Featured UU Pokemon: Mew

By Chou Toshio. Art by Volmise and Chou Toshio.
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After finally emerging victorious from the Safari Zone, I marched boldly to the Warden's house to trade the golden dentures for my HM 04. I busted out my slave Pidgey and flew back to Vermilion City, eagerly running towards the pier. Next, I took out my Blastoise and my shiny new Surf and Strength HMs. Triumphantly, we crossed the waves of the ocean, to the shore, where we knew our treasure truck was waiting! There it was! Blastoise and I jumped excitedly as we approached the great vehicle. Blastoise, use Strength! Blastoise huffed, and Blastoise puffed, Blastoise bashed the truck with all his might, and...


...uh, nothing happened. Try pushing harder Blastoise!


...fucking gamefaqs n00bs lied to me! I want my Mew!

This issue's featured UU Pokemon is Mew, a Pokemon I am sure we are all familiar with, and share some...history...with. Mew was the original mystery Mon, the hidden Poke behind that "150 original Pokemon," a mirage from whose DNA the mighty Mewtwo was made, and may be the ancestor of all Pokemon (except Arceus and all the Sinnoh Deity Pokemon apparently...).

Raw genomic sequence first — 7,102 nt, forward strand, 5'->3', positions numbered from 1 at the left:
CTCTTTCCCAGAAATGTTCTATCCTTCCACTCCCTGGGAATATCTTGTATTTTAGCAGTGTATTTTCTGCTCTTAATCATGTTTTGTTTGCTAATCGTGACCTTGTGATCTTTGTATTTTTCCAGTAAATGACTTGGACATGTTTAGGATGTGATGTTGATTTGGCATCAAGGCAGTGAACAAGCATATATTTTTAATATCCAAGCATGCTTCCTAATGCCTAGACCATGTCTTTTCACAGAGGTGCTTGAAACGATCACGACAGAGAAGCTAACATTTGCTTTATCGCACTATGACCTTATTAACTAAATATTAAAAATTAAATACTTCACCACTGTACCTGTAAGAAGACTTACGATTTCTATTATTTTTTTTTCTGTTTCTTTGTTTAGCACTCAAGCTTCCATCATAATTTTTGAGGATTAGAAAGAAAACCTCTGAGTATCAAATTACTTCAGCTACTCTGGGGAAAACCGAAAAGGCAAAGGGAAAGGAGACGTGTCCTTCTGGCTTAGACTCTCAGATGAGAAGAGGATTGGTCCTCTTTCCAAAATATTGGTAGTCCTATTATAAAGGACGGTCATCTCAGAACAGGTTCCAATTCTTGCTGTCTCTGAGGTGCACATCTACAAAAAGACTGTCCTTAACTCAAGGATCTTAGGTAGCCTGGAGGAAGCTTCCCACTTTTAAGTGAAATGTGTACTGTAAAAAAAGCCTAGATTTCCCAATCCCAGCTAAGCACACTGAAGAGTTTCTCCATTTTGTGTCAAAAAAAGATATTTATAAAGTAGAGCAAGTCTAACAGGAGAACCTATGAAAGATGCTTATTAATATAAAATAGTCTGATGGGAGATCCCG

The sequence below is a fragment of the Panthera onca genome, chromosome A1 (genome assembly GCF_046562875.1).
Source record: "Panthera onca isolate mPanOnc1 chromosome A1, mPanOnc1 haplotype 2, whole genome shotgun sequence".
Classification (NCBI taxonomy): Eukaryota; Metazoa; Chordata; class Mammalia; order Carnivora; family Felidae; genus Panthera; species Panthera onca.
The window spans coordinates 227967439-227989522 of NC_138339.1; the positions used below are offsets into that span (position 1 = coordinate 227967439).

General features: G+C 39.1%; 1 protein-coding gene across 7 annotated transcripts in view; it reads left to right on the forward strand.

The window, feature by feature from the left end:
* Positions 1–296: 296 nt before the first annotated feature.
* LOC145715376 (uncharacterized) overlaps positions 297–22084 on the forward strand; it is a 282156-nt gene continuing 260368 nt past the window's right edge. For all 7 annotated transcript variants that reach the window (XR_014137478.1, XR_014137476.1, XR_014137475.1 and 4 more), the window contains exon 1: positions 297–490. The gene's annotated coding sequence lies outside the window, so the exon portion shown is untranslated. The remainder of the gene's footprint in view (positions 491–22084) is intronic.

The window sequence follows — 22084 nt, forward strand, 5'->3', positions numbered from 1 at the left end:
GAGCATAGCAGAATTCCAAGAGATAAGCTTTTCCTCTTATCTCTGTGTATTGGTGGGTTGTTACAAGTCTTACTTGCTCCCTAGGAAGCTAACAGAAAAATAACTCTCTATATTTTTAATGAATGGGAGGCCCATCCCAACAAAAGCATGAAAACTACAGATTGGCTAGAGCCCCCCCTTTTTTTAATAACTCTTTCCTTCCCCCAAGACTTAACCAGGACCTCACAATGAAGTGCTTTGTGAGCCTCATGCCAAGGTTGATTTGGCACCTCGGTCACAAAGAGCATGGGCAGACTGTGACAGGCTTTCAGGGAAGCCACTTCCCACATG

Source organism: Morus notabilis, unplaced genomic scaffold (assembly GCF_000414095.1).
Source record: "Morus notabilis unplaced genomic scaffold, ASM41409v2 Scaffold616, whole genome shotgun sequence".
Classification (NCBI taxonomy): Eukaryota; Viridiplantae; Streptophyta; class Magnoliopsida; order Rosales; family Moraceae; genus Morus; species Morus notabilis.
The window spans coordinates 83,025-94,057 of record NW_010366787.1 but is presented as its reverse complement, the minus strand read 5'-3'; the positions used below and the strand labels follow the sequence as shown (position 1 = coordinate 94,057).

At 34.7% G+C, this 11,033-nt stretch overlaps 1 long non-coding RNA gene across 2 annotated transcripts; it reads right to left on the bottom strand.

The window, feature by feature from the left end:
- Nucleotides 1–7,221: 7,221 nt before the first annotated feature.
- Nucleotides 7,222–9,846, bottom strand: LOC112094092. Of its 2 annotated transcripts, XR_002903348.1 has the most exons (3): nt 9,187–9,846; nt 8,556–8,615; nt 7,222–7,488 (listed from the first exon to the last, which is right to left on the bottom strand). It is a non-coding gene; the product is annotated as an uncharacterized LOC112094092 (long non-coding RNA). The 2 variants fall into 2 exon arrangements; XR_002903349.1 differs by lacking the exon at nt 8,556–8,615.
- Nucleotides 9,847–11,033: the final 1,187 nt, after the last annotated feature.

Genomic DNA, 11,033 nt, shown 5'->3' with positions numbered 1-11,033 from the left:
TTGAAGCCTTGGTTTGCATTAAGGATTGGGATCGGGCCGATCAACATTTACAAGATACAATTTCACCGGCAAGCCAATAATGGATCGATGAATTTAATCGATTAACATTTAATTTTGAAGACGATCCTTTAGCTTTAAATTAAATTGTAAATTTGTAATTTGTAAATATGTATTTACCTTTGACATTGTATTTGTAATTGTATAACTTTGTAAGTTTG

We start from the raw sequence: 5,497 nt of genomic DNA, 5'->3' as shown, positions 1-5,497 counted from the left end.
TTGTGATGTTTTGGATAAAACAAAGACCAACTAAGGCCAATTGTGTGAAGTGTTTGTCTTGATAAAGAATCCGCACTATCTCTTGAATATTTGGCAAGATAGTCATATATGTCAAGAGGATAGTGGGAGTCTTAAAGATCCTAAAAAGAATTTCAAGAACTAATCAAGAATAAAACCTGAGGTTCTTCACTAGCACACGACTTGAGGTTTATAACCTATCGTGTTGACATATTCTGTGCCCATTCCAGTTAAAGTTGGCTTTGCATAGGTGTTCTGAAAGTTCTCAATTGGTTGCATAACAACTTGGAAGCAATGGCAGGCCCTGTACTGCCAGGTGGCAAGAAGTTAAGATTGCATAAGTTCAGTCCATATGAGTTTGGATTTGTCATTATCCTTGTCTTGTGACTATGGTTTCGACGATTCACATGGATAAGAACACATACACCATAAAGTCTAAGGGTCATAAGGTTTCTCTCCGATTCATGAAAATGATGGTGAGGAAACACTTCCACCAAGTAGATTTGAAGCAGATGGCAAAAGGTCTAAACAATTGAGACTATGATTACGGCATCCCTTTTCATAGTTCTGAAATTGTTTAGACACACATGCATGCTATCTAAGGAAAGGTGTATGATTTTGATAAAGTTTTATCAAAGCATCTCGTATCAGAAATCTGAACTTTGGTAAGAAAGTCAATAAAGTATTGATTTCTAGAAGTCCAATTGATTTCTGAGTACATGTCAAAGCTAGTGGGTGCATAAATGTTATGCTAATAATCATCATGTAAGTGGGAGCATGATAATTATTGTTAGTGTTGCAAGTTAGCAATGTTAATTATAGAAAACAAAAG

It seems Mew is eternally destined to see the shadows of Standard Play, having spent the first four generations of play in Ubers. Solid 100 all around base stats and access to every TM, HM and Tutor ever was forever theorymoned to be totally broken in OU. In BW, we finally gave it a chance... at which point it immediately fell to UU levels of usage. Mew is simply not the beast it once was, and a huge movepool and "only" above average overall stats in each category is simply not enough to cut it these days. Both offensively and defensively, Mew found itself out of place in the hard-hitting / hard-defending OU metagame. Below average (for a sweeper) 100 offensive stats and groan-worthy Psychic-type STAB leave Mew decidedly inferior as an offensive Pokemon in a metagame where all sweepers have awesome offensive base stats, awesome Base Power attacks, and great STAB and coverage attacks. 100 / 100 / 100 defenses are great, but OU is very unforgiving of Pokemon that lack useful resistances (unless your name is Blissey), leaving Mew out in the cold for a defensive role. Even in its traditional Baton Pass roles, it found itself slighted in favor of the new Shell Smash passers. A jack of all trades but an ace of none, Mew found itself outclassed in a game where it couldn't hit hard, couldn't take the hard hits, and was basically outclassed in most roles it could take.